The Vela double flash


in Bombs and rockets, Geek stuff, History, Politics, Security, Space and flight

During the readout of Vela 6911, AFTEC personnel watched as a stylus drew a figure representing the variations in light intensity, as monitored by the two satellite bhangmeters. There was no data from a third optical sensor, whose mission was to provide the geographic origin of any noticeable flash of light, because it was out of commission. Nor would there be any reading from the satellite’s electromagnetic pulse sensors, which were no longer functioning. But what the technicians saw was sufficient cause for concern. The stylus drew a figure with a double hump, indicating a brief intense flash of light, a dramatic decline in intensity, and then a second, longer-lasting flash. Such double flashes had always been associated with nuclear detonations, where the fireball’s surface is rapidly overtaken by the expanding hydrodynamic shock wave, which acts as an optical shutter and hides the small but extremely hot and bright early fireball behind an opaque ionized shock front which is comparatively quite dim. The initial flash normally lasts only a millisecond and emits about only 1 percent of the total thermal energy, although it is the point of maximum intensity. It appeared that some nation or nations, in some part of the world covered by Vela 6911, had detonated a nuclear device in the atmosphere.

Richelson, Jeffrey T. Spying on the Bomb: American Nuclear Intelligence from Nazi Germany to Iran and North Korea. W.W. Norton and Company; New York. 2007. p. 285 (paperback)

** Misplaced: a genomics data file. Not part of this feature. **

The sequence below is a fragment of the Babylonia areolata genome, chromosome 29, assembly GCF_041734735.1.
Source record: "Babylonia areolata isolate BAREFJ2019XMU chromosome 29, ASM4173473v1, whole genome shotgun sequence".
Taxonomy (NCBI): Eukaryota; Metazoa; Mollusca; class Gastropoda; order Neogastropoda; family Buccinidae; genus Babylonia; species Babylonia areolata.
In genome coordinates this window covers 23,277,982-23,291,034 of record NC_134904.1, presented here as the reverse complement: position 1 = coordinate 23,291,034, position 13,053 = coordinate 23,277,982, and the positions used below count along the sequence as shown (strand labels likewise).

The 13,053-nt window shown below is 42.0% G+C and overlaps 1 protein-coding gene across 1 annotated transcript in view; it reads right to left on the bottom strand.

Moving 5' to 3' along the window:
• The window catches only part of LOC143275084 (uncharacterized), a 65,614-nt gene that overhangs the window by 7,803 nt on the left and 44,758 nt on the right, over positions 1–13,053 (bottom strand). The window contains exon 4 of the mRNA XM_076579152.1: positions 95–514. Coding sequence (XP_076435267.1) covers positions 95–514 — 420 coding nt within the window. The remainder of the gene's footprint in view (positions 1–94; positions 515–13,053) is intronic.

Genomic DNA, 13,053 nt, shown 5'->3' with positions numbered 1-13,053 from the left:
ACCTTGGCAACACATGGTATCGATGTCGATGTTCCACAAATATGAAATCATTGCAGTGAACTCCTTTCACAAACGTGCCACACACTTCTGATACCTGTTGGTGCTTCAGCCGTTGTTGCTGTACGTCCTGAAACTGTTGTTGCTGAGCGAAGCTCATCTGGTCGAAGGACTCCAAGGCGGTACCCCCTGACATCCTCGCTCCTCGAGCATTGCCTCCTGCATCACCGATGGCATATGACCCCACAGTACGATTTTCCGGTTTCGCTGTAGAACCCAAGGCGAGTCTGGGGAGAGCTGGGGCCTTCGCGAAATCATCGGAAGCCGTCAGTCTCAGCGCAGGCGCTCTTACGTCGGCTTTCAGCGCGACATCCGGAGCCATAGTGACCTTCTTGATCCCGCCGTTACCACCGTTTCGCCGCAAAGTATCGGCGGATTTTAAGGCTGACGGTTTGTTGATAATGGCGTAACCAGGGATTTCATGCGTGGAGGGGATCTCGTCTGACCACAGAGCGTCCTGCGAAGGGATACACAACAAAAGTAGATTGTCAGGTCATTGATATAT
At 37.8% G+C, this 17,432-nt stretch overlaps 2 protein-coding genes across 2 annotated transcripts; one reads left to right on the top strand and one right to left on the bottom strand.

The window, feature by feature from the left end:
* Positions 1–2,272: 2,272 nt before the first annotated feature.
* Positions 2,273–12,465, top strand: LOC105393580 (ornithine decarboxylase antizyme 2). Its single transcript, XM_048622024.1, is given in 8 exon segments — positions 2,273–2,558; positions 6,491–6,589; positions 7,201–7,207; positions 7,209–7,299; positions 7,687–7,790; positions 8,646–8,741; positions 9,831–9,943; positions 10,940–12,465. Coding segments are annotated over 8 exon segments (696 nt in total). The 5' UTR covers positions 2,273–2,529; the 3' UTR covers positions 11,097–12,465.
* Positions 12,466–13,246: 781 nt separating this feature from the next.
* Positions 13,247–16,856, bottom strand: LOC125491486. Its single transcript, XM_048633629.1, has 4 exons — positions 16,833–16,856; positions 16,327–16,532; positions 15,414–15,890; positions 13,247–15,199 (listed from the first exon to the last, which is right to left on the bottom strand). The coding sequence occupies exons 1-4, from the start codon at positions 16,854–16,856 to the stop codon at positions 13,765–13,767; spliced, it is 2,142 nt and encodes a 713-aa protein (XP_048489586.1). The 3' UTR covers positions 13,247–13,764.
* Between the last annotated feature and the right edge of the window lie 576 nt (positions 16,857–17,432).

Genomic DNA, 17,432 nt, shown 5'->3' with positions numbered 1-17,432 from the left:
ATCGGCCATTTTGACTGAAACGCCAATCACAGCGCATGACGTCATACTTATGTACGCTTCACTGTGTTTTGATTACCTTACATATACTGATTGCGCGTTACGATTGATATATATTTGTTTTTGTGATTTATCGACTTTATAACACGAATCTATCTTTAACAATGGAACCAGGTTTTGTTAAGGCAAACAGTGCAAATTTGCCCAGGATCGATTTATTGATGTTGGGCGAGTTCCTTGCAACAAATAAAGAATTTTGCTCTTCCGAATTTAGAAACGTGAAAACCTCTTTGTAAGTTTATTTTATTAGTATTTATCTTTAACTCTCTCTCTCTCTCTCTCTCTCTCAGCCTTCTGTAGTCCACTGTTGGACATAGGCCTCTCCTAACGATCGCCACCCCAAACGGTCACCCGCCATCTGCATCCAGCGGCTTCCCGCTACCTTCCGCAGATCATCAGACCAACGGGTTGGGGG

{ 4 comments… read them below or add one }

. September 28, 2015 at 11:51 pm
. January 4, 2021 at 6:41 pm

What the U.S. Government Really Thought of Israel’s Apparent 1979 Nuclear Test – POLITICO Magazine

Milan November 23, 2021 at 8:51 pm

There are indications (e.g. Vanunu’s testimony) that after the 1973 war Israel followed suit and significantly strengthened its nuclear commitment. It is believed that in the mid-late 1970s Israel took the path of its predecessors and built an arsenal that is qualitatively advanced and consists primarily of two-stage thermonuclear weapons. This may shed new light on one of the greatest mysteries in the history of proliferation: whether the “double flash” that was detected by an American Vela Hotel satellite at dawn September 22, 1979, over a remote swath of the Indian Ocean nearly halfway between South Africa and Antarctica, was produced by a low-yield nuclear test. Israel was the only country in 1979 that had a strong motivation to conduct such a test. If Israel was moving at that time toward an advanced two-stage arsenal, Israel had to test it somewhere. The technical complexity of two-stage weapons, in particular the working of the trigger (primary), requires a test. A nation cannot launch such an ambitious program without conducting a final test. If this story is true, then it was another indication of Israeli technological resolve.

Cohen, Avner. The Worst-Kept Secret: Israel’s Bargain with the Bomb. Columbia University Press, 2010. p. 82

. November 23, 2021 at 8:53 pm

Blast From the Past

Forty years ago, a U.S. satellite detected the telltale signs of a nuclear explosion. An analysis of the evidence today points to a clandestine nuclear test, a Carter administration cover-up, and only one country that was willing and able to carry it out: Israel.

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